ST PETE BEACH — Amid pleas to better organize volunteers and to emphasize that Florida’s beaches are clean and its fishing so far unaffected by a giant Gulf oil spill, state officials said Wednesday that they are ready if the oil comes our way.
At a meeting here of the Florida Fish and Wildlife Conservation Commission, chairman Rodney Barreto said he was confident that everything was being done that could be done to prepare for what may lay ahead. He said the spill remained 400 miles or so from Florida’s west coast.
After studying winds and currents, scientists are not expecting much to change in the next seven days, Barreto said.
Capt. Tim Close, commander of U.S. Coast Guard Sector St. Petersburg, said that tar balls found off Key West were not related to the Deepwater Horizon oil spill that began last month after a fire and explosion at BP’s drilling rig off Louisiana.
“Locally, we haven’t seen any impact to any coast on the west coast of Florida,” he said. “The likelihood remains low we’ll be impacted” along the 400 miles that make up the Coast Guard Sector St. Pete, stretching from Taylor County to Collier County, he said.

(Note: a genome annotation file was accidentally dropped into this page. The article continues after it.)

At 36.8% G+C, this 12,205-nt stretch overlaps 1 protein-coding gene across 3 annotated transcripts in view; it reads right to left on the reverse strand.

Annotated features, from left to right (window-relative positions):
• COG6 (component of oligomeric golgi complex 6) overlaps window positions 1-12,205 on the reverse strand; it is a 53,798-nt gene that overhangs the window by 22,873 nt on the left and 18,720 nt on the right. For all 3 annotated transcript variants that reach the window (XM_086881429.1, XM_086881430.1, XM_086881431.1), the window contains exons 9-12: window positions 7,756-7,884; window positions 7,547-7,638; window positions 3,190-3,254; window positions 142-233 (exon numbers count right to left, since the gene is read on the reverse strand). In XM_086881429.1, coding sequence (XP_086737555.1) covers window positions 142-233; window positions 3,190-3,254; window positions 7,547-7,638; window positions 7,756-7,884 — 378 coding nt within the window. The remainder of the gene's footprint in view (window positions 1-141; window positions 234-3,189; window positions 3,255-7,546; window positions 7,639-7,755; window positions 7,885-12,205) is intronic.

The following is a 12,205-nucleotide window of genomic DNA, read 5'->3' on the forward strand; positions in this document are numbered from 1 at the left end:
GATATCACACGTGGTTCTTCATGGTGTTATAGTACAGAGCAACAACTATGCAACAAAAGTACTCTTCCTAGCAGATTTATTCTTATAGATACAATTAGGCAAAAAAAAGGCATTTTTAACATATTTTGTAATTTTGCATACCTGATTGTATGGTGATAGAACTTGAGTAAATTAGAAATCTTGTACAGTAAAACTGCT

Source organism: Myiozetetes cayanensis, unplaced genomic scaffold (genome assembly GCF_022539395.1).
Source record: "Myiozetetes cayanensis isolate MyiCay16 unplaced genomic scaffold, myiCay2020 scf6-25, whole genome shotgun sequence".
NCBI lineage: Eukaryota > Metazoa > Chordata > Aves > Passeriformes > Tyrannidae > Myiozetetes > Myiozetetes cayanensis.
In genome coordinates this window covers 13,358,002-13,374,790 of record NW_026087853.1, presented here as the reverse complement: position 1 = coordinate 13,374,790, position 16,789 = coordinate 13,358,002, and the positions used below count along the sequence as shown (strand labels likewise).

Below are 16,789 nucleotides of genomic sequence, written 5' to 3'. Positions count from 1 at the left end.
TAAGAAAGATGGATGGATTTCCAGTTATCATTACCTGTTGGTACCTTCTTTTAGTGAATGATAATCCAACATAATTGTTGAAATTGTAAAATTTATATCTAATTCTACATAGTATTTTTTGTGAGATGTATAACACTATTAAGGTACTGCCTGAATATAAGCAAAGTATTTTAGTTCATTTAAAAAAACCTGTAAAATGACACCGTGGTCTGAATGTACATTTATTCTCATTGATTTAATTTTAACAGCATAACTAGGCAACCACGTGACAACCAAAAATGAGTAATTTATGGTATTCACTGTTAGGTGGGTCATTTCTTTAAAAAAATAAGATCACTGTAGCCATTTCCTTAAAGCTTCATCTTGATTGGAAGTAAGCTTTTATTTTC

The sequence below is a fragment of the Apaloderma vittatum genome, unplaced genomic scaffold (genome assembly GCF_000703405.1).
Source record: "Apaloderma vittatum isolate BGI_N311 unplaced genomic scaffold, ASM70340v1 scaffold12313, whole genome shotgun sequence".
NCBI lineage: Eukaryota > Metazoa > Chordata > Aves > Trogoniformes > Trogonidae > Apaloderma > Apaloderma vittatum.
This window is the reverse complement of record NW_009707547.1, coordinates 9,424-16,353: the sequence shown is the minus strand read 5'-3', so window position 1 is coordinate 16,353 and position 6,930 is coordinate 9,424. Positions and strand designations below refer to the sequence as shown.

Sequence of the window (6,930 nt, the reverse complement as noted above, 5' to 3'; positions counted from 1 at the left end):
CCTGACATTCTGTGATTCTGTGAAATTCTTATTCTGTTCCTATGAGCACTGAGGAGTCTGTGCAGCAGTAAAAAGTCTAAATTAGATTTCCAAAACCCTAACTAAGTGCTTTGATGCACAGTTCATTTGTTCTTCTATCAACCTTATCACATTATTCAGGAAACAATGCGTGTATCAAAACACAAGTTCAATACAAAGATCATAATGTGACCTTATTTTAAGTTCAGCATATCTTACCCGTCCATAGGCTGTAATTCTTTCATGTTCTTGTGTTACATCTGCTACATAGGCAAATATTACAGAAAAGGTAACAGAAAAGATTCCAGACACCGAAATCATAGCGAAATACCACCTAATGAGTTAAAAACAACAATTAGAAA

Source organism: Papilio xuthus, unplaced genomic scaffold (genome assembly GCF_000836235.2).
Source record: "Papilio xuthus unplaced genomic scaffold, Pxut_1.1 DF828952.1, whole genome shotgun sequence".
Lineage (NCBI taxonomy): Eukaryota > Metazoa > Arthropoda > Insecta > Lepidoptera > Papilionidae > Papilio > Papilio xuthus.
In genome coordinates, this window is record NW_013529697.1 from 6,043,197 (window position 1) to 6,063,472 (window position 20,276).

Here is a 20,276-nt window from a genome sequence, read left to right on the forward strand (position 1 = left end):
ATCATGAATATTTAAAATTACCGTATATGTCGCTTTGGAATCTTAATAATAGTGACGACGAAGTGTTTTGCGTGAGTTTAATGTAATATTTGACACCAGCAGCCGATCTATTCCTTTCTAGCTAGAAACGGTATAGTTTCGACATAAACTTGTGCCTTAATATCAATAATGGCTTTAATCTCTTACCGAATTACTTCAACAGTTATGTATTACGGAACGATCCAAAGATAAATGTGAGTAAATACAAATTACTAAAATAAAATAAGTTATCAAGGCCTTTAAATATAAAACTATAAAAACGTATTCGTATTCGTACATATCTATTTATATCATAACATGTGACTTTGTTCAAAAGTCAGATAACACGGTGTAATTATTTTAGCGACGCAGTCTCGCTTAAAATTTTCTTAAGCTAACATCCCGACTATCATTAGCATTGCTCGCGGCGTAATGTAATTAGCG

Among those testifying after the commission’s official briefing at the TradeWinds resort were operators of various seabird sanctuaries and rescue groups. They pleaded for better information for and coordination of volunteers.
Capt. Pat Kelly of the Florida Guides Association faulted members of the media for what he said had been sensational reporting that seemed to gloss over the fact that Florida so far has not been hit by oil.
He told the commission that Florida is “the fishing capital of the world,” and noted that the tourism that comes from such enterprises puts groceries on the table of everyone in the state.
“I call the press to deal in facts, and not fiction,” he said.
Sara Kennedy, Herald reporter, can be reached at (941) 745-7031.